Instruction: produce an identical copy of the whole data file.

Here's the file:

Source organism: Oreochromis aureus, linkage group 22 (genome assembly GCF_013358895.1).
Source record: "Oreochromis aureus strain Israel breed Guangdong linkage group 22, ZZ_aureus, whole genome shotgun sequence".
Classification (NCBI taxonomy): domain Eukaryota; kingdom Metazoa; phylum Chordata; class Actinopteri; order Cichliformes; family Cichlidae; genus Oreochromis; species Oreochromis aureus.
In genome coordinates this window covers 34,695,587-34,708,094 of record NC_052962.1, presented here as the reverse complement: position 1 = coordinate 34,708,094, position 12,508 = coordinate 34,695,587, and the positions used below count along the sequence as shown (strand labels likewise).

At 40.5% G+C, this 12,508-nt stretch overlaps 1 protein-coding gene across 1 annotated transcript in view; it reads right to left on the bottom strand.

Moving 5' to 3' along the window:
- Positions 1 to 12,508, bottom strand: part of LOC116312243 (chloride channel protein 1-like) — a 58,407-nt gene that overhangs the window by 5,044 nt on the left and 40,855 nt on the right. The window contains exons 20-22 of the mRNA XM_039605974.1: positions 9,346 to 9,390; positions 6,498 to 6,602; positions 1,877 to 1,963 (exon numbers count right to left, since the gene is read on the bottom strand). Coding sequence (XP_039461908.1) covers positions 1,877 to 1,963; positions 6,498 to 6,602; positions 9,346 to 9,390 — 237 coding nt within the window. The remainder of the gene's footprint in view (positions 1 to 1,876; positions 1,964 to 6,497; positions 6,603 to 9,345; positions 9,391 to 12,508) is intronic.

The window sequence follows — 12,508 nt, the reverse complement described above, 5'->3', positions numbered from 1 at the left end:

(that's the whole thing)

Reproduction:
Source organism: Oreochromis aureus, linkage group 22 (genome assembly GCF_013358895.1).
Source record: "Oreochromis aureus strain Israel breed Guangdong linkage group 22, ZZ_aureus, whole genome shotgun sequence".
Classification (NCBI taxonomy): domain Eukaryota; kingdom Metazoa; phylum Chordata; class Actinopteri; order Cichliformes; family Cichlidae; genus Oreochromis; species Oreochromis aureus.
In genome coordinates this window covers 34,695,587-34,708,094 of record NC_052962.1, presented here as the reverse complement: position 1 = coordinate 34,708,094, position 12,508 = coordinate 34,695,587, and the positions used below count along the sequence as shown (strand labels likewise).

At 40.5% G+C, this 12,508-nt stretch overlaps 1 protein-coding gene across 1 annotated transcript in view; it reads right to left on the bottom strand.

Moving 5' to 3' along the window:
- Positions 1 to 12,508, bottom strand: part of LOC116312243 (chloride channel protein 1-like) — a 58,407-nt gene that overhangs the window by 5,044 nt on the left and 40,855 nt on the right. The window contains exons 20-22 of the mRNA XM_039605974.1: positions 9,346 to 9,390; positions 6,498 to 6,602; positions 1,877 to 1,963 (exon numbers count right to left, since the gene is read on the bottom strand). Coding sequence (XP_039461908.1) covers positions 1,877 to 1,963; positions 6,498 to 6,602; positions 9,346 to 9,390 — 237 coding nt within the window. The remainder of the gene's footprint in view (positions 1 to 1,876; positions 1,964 to 6,497; positions 6,603 to 9,345; positions 9,391 to 12,508) is intronic.

The window sequence follows — 12,508 nt, the reverse complement described above, 5'->3', positions numbered from 1 at the left end: